Prior to decedent's death defendant did not know the location of the property or its value, never collected any rent from it or exercised control over it, did no repair work, and never paid any taxes. A deed naming defendant as grantee covering other property than that here involved, reciting a consideration of $300, was introduced. Defendant never had seen the deed, never requested the recording of it, and did not pay any consideration therefor. A grant deed executed by defendant conveying the same property was introduced bearing revenue stamps representing a consideration of $3,200. Defendant did not receive any sum of money for the execution of the deed, never had possession of the property and did not know where it was located. Decedent, as notary public, certified to the acknowledgment of both deeds above mentioned.

It appears from the evidence that decedent was using defendant's name for the purpose of carrying on his real estate transactions on his own behalf and that defendant had no interest in or knowledge of any of decedent's business.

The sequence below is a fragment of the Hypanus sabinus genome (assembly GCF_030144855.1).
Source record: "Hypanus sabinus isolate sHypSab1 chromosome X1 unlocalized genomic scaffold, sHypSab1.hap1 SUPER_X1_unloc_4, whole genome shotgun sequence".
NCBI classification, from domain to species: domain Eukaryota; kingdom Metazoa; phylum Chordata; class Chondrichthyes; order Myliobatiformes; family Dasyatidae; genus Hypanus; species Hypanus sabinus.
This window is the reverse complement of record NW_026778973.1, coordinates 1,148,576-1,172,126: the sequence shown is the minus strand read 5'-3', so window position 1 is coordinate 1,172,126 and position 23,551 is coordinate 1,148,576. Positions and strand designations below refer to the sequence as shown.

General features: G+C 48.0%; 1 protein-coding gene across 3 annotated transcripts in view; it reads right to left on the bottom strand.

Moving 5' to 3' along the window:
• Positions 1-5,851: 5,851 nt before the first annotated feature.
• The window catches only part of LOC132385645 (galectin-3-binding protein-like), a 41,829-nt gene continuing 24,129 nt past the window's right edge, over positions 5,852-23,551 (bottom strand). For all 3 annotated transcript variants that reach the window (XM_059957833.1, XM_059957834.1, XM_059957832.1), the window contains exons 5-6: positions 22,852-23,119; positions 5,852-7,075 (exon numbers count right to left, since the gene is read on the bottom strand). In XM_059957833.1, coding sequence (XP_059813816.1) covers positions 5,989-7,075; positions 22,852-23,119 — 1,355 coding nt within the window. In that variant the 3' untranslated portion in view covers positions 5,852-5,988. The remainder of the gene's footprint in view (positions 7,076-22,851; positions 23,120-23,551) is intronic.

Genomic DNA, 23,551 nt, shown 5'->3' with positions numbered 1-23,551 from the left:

Defendant testified that at various times he had given some of his earnings to decedent for investment but did not remember the amount, whether $600 or $900. He never demanded a return of the money or interest upon it. In November, 1934, decedent gave defendant three separate checks aggregating $100, but defendant was unable to explain why the checks were given to him. In a feeble attempt to make it appear that decedent promised to make a gift of some sort to defendant he testified decedent said "I am not forgetting you son ... Don't worry, I will take care of you, you will be taken care of." Decedent did not mention any property or indicate he would leave any property to defendant. The latter did not file a claim with the executors for payment of any sums which he asserted he had left with decedent.